BERKELEY -- Installing a ramp or patching a park restroom roof doesn't have a "sexy" appeal to voters, who won't open their wallets and vote to tax themselves for everyday park maintenance.

That was the argument made by the dozen or so people who spoke Tuesday urging the City Council to place a broad $20 million parks facilities bond measure on the November ballot.

The council, however, countered that the bond measure would likely fail to reach the required two-thirds vote and instead approved a more limited $1.7 million parks maintenance tax ballot measure it felt would be easier for voters to accept.

Councilwoman Linda Maio, voting with the six-member council majority block of council members Gordon Wozniak, Darryl Moore, Susan Wengraf, Laurie Capitelli, and Mayor Tom Bates, said she struggled with the issue, having previously worked for the rebuilding of Willard Pool -- filled in with dirt since 2010 -- and donated money to the cause.

"It worries me to go for the higher dollar amount," she said. "Out of my concern for all of the needs of the city, and the resistance to taxes, the general tenor out there in the community has led me to become more conservative about what I put before the voters."

She said the city must deal with maintenance issues before opening new projects that would be supported by a bond measure, such as Willard Pool and creating parks along the Suth Berkeley Santa Fe right of way.


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"We've already closed part of the Rose Garden," she said.

George Beier, president of the Willard Neighborhood Association, noted the community process in which residents worked with the Parks and Waterfront Commission and with council members to come up with projects for the bond measure that would benefit neighborhoods throughout the city.

"We went through the entire process for two years and (a tax) just for an increase of maintenance and for salary replacement wasn't part of the deal at all," Beier said.

"I think that when it comes down to the voters, and what's going to be popular and what's going to sell, if it's a salary-replacement measure, I just don't think we can pass that in November," he said. "We need to give them the Rose Garden, Willard Pool, Aquatic Park, Santa Fe right of way, Grove Park; we need to give them things that they care about."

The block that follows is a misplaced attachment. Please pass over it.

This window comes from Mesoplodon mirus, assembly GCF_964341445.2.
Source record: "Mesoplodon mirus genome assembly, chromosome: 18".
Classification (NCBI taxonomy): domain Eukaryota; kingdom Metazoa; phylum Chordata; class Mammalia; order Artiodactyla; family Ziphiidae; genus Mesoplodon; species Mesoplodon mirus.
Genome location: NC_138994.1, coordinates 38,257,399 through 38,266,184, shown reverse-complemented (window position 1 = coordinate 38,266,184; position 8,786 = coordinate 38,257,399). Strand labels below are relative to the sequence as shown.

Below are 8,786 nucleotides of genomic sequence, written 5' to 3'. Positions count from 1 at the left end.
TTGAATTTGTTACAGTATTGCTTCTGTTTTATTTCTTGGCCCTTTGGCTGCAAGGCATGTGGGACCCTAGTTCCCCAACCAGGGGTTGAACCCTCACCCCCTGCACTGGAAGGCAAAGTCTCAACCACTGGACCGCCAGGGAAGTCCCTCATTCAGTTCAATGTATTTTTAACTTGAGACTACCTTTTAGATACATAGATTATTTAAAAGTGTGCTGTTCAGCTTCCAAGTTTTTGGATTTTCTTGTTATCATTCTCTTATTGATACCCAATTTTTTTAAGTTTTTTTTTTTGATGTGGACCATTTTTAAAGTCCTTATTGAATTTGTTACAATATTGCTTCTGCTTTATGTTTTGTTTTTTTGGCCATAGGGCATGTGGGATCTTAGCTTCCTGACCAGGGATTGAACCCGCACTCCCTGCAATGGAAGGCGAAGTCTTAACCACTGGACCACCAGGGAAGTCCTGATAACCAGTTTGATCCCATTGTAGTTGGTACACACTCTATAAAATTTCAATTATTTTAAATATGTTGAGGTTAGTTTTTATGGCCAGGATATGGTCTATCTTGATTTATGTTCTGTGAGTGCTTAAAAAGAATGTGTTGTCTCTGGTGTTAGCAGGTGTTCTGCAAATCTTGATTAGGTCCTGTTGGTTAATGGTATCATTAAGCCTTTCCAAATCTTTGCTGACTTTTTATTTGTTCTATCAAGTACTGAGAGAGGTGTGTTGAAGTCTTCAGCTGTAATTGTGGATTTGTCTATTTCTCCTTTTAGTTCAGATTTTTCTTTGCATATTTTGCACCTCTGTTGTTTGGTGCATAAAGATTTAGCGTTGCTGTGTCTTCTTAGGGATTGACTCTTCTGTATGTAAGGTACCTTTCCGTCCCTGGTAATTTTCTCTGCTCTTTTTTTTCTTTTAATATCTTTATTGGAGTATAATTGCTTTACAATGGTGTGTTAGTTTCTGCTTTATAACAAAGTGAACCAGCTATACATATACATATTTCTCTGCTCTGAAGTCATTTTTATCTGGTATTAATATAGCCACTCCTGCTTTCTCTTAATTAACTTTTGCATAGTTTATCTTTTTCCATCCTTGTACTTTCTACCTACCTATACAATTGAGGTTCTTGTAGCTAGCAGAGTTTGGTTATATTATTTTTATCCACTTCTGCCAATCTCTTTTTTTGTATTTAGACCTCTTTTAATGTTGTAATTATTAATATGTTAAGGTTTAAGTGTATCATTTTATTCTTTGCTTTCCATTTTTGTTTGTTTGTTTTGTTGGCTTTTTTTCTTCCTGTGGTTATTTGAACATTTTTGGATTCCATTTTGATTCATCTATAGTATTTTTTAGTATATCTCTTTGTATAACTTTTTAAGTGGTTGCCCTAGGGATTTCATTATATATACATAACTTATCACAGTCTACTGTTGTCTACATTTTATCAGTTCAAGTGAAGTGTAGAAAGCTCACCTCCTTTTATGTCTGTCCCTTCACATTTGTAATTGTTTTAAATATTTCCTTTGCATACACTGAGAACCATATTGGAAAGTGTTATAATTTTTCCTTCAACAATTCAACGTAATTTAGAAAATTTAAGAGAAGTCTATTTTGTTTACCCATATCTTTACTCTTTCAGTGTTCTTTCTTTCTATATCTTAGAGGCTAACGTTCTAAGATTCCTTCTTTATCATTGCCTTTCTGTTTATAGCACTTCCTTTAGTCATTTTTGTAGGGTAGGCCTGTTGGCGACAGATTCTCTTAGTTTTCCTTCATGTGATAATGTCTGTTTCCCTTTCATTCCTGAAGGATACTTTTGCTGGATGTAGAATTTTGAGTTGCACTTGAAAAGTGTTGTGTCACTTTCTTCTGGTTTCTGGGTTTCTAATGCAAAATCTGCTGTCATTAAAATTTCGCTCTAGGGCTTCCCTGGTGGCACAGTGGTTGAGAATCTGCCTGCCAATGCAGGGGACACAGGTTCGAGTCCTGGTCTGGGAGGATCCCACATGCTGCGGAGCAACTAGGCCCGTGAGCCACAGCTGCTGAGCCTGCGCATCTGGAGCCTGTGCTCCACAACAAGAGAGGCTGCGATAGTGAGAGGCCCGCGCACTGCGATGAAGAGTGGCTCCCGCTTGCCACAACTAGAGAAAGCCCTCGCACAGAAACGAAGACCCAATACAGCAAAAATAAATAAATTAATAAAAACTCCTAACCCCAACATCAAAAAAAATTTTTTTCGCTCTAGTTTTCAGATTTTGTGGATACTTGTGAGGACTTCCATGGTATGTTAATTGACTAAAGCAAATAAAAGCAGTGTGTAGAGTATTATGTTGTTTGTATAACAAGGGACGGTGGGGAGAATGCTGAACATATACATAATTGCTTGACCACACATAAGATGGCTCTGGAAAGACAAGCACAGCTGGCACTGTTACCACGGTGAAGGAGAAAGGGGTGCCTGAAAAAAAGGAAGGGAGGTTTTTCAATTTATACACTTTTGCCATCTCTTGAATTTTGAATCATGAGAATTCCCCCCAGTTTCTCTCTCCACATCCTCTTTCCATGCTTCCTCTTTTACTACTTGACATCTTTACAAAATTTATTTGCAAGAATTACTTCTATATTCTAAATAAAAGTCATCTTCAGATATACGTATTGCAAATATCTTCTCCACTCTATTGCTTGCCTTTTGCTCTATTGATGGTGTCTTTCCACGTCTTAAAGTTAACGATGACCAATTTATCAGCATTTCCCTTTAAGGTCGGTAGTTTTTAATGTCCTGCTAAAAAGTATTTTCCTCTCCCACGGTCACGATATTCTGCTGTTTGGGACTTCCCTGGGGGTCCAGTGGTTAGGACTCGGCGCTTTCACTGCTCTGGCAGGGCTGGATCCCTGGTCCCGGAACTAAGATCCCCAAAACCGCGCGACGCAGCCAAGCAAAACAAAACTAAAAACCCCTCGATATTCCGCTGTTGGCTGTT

The community proposal, which also included a $1.5 million annual operations tax in addition to the $20 million bond, would have added around $65 annually to the tax bill of a homeowner with a 1,900-square-foot home.

The parks maintenance tax measure which will appear on the November ballot, would raise about $1.7 million and increase taxes for a person with a 1,900 square-foot home about $39 per year.

At the behest of Mayor Tom Bates, the council discussed and approved placing the tax measure on the ballot, Item 51 on the agenda, before taking up Item 47, the bond measure.

This prompted Councilman Kriss Worthington, who supported the bond, to call the process "abysmal."

Robert Collier, a leader in the community group that worked to formulate the bond measure, addressed the council during the mandatory public hearing on placing the bond on the ballot, which was held after the council approved placing the tax measure on the ballot.

"For anyone to say that there is a factual reason to believe that one has a better chance over the other is simply not factual," Collier said, arguing that the campaign for the bond would "create much more excitement and would have many more foot soldiers than a parks tax campaign."

Visibly angry, Collier added, "All these people here, whichever way we wind up voting on a parks tax in November, I think I can say without almost any exception, none of us will work for a parks tax. It's your campaign. Good luck."

Minimum wage

In other action Tuesday, the council finalized its unanimous vote in favor of hiking the local minimum wage.

People working for minimum wage in Berkeley will be paid $10 per hour beginning in October, after the state increase to $9 per hour kicks in on July 1.

The city increase goes to $11 per hour on Oct. 1, 2015, and then to $12.53 in 2016.

"Although it is certainly not a living wage, it will be among the highest in the nation," said Harry Brill, a leader in the local movement to raise the wage, in a prepared statement.

Brill noted, however, the disappointment that the council didn't enact a stronger measure that had been proposed by the Labor Commission.

"Working people deserve a wage hike to at least $15 an hour, an annual cost-of-living adjustment, paid vacation and paid sick leave. And they deserve it soon," Brill wrote.

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